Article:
• Ads by Google:
     




    Get email alerts Celiac.com E-Newsletter

    Ads by Google:



       Get email alertsCeliac.com E-Newsletter

  • Announcements

    • admin

      Frequently Asked Questions About Celiac Disease   09/30/2015

      This Celiac.com FAQ on celiac disease will guide you to all of the basic information you will need to know about the disease, its diagnosis, testing methods, a gluten-free diet, etc.   Subscribe to FREE Celiac.com email alerts What are the major symptoms of celiac disease? Celiac Disease Symptoms What testing is available for celiac disease? - list blood tests, endo with biopsy, genetic test and enterolab (not diagnostic) Celiac Disease Screening Interpretation of Celiac Disease Blood Test Results Can I be tested even though I am eating gluten free? How long must gluten be taken for the serological tests to be meaningful? The Gluten-Free Diet 101 - A Beginner's Guide to Going Gluten-Free Is celiac inherited? Should my children be tested? Ten Facts About Celiac Disease Genetic Testing Is there a link between celiac and other autoimmune diseases? Celiac Disease Research: Associated Diseases and Disorders Is there a list of gluten foods to avoid? Unsafe Gluten-Free Food List (Unsafe Ingredients) Is there a list of gluten free foods? Safe Gluten-Free Food List (Safe Ingredients) Gluten-Free Alcoholic Beverages Distilled Spirits (Grain Alcohols) and Vinegar: Are they Gluten-Free? Where does gluten hide? Additional Things to Beware of to Maintain a 100% Gluten-Free Diet Free recipes: Gluten-Free Recipes Where can I buy gluten-free stuff? Support this site by shopping at The Celiac.com Store.

Corn, Rice, Millet?
0

12 posts in this topic

I just read a book that said these foods may contain gluten and the author does not recommend them. Also she said to watch out for buckwheat and quinoa for cross contamination in processing? I'm so confused now. What do you think? I love millet bread.

0

Share this post


Link to post
Share on other sites
Ads by Google:
Ads by Google:


I just read a book that said these foods may contain gluten and the author does not recommend them. Also she said to watch out for buckwheat and quinoa for cross contamination in processing? I'm so confused now. What do you think? I love millet bread.

Just curious...what book are you reading?

I use all of those things and don't have a problem with them. Of course, cross-contamination is a concern for all of us. Unless you have a specific sensitivity to any of them, I don't know why you couldn't have them. Here's a list of safe gluten-free foods.

1

Share this post


Link to post
Share on other sites

What is the book, and who is the author?

I've seen some stuff by chiropractors who are making claims like that, but they were ridiculous - the actual proteins in corn, rice, and millet are very different than those of wheat. (so far.... as long as we don't get some sort of GMO frankenrice in the future....)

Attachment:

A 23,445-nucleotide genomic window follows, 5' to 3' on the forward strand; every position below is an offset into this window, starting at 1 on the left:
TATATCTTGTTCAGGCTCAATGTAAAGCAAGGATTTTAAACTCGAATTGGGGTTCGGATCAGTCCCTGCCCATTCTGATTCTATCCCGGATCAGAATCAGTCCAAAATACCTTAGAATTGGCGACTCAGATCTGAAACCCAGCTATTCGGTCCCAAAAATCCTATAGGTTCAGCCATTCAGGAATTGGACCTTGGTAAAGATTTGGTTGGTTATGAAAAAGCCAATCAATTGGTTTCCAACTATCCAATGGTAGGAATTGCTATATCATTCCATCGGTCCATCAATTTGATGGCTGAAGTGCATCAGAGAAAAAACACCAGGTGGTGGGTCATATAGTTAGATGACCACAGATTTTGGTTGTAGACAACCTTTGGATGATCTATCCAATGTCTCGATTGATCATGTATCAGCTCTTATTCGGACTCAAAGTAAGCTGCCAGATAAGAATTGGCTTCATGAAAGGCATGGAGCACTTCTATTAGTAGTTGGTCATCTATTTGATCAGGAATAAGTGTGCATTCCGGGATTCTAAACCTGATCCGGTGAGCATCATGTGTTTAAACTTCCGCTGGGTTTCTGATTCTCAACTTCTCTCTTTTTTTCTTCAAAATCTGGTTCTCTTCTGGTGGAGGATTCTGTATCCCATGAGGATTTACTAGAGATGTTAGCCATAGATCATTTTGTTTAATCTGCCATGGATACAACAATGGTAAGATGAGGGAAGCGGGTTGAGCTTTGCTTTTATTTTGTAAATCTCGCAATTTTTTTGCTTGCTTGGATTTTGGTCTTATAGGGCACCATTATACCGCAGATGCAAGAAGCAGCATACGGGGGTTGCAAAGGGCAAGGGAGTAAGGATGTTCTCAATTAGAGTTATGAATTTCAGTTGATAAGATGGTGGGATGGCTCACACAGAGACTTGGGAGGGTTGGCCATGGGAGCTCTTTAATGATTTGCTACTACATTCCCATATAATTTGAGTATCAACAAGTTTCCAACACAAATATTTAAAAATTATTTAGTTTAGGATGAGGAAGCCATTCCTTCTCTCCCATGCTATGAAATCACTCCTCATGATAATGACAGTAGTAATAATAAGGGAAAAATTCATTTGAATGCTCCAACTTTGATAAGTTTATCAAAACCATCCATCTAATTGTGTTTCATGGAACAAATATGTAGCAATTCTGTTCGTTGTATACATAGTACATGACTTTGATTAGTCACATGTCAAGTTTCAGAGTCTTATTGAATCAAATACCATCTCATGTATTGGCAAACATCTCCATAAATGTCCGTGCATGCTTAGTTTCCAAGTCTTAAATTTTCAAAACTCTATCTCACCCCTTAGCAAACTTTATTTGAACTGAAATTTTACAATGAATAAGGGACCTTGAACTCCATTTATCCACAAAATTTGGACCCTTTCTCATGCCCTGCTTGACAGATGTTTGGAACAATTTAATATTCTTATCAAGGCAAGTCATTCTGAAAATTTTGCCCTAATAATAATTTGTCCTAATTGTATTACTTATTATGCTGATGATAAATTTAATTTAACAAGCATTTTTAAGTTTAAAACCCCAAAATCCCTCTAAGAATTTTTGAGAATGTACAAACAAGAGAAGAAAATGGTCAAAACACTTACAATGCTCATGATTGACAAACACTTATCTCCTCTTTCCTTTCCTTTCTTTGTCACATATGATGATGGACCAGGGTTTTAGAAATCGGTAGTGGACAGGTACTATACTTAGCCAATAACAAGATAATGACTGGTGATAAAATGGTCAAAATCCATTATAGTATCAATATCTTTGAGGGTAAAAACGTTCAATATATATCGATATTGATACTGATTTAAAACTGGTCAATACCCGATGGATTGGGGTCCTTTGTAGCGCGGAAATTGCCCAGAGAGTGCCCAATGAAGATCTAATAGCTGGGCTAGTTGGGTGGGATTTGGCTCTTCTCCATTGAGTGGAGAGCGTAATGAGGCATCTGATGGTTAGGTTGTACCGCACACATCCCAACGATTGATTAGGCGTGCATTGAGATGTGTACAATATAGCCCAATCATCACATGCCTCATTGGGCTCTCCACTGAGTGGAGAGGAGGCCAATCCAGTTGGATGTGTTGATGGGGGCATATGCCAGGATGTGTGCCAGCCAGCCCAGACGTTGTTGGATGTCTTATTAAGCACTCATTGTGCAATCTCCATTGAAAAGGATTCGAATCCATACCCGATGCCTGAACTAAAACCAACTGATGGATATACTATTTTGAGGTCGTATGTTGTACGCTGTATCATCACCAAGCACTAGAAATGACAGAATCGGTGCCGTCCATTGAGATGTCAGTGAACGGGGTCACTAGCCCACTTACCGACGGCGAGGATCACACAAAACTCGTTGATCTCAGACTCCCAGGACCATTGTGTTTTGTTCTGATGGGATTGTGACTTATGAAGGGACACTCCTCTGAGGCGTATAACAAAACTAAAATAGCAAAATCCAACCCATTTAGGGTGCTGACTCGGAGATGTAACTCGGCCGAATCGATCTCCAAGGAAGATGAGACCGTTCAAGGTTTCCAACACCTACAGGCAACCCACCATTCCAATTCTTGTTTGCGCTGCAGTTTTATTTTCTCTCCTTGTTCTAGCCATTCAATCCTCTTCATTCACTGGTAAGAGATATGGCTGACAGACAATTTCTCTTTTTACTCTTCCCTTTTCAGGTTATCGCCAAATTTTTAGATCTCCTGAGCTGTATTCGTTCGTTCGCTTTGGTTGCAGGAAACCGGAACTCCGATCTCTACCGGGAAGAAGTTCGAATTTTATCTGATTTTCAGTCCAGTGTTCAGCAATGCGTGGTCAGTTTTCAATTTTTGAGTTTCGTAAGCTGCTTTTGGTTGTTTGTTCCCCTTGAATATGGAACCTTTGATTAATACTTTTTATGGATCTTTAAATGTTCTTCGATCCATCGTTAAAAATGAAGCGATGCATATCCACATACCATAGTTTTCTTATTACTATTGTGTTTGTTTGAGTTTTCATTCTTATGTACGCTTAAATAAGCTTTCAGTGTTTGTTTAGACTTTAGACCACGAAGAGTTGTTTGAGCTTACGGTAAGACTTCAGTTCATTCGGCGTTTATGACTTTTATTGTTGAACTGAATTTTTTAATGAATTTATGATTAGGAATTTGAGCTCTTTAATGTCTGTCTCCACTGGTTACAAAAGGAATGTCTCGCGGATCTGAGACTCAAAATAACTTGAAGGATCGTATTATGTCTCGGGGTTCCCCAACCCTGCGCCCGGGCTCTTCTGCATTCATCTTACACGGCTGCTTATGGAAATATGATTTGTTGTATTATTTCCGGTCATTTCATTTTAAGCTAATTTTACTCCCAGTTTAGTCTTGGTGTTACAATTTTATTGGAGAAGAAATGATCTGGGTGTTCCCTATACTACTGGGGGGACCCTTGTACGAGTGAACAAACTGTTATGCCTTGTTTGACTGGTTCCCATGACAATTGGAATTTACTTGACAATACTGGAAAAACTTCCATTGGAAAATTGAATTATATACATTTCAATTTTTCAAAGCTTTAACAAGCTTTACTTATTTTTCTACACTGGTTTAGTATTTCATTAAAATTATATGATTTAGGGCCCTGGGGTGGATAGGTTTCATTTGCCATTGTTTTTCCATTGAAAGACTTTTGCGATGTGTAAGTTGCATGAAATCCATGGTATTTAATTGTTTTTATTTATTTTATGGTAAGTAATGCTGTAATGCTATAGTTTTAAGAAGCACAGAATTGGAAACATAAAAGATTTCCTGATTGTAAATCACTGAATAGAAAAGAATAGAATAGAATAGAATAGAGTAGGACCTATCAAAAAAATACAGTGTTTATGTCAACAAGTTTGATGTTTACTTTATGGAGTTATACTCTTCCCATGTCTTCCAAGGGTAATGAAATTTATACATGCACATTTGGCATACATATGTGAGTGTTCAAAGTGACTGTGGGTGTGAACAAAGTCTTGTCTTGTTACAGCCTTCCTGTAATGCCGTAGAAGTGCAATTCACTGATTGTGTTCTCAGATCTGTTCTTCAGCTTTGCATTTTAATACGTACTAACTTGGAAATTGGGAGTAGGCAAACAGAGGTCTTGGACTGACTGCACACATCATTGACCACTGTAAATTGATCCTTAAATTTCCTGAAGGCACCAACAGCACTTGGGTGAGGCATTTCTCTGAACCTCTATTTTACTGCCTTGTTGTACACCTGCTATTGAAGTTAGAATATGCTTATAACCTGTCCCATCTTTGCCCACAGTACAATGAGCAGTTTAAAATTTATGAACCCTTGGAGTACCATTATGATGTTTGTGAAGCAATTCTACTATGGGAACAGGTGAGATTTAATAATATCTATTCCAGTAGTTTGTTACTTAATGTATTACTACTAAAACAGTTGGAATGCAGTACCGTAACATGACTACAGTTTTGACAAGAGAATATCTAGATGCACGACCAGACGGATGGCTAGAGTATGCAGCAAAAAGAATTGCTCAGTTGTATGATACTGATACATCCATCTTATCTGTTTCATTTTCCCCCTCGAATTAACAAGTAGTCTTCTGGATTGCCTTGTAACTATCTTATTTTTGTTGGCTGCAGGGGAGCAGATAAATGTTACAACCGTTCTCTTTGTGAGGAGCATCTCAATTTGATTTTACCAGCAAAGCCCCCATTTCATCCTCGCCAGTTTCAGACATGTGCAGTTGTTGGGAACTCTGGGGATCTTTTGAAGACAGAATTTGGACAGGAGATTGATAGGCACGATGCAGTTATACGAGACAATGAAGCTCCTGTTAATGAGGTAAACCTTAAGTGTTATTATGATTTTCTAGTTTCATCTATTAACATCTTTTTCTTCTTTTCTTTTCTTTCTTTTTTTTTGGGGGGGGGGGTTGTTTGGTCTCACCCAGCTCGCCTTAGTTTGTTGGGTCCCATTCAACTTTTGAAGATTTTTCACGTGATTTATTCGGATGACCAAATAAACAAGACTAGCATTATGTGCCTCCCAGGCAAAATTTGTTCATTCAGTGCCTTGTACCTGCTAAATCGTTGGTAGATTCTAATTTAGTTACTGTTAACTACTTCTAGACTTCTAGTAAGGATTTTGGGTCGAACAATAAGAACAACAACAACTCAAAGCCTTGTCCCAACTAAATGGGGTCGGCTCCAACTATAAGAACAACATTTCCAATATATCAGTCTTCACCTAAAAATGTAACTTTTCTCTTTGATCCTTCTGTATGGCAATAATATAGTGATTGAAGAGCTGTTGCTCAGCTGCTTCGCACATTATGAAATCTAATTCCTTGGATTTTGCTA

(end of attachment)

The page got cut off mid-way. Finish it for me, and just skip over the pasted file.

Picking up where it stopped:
But there was a recent study done where grains that were being sold to consumers as naturally gluten free, but not necessarily tested or labeled, were tested, and a whopping 41% of them were found to be cross contaminated with low levels of gluten. The grains in the study included millet, buckwheat, sorghum, soy, rice, corn.

http://www.glutenfreedietitian.com/newsletter/contamination-of-naturally-guten-free-grains/

Findings: Thirteen of 22 (59%) products contained below the limit of quantification for gluten which is 5 ppm for the assay used. Of these 13 products, 3 contained a voluntary allergen advisory statement for wheat. Nine of 22 (41%) products contained more than the limit of quantification for gluten, with mean gluten levels ranging from 8.5 to 2,925. Of these nine products, four contained a voluntary allergen advisory for wheat.

Conclusions: Results of this study confirm that a certain percentage of inherently gluten-free grains, seeds, and flours are NOT gluten-free when they are purchased by consumers. Co-mingling of grain and seed can occur anywhere along the line from the field to the packaging plant.

Results also suggest that consumers can not rely on voluntary allergen advisory statements for wheat to make decisions about which products are more or less likely to be contaminated.

Notice how in the link, they also said Sampling also was not large enough to make any inferences on the specific grains, flours, and seeds more or less likely to be contaminated.

the writer also said that the study was available to see on pubmed

http://www.ncbi.nlm.nih.gov/pubmed/20497786

They said that they did the study as a preliminary test to see what the consequences would be if the FDA finally did their rule change regarding the gluten free labeling. "Single ingredient foods such as corn, rice, and millet are considered inherently gluten free."

As we know right now, the grain may be gluten free while it's still growing in the field, but it can get cross contaminated by the harvesting, shipping, and manufacturing process if there are shared machinery.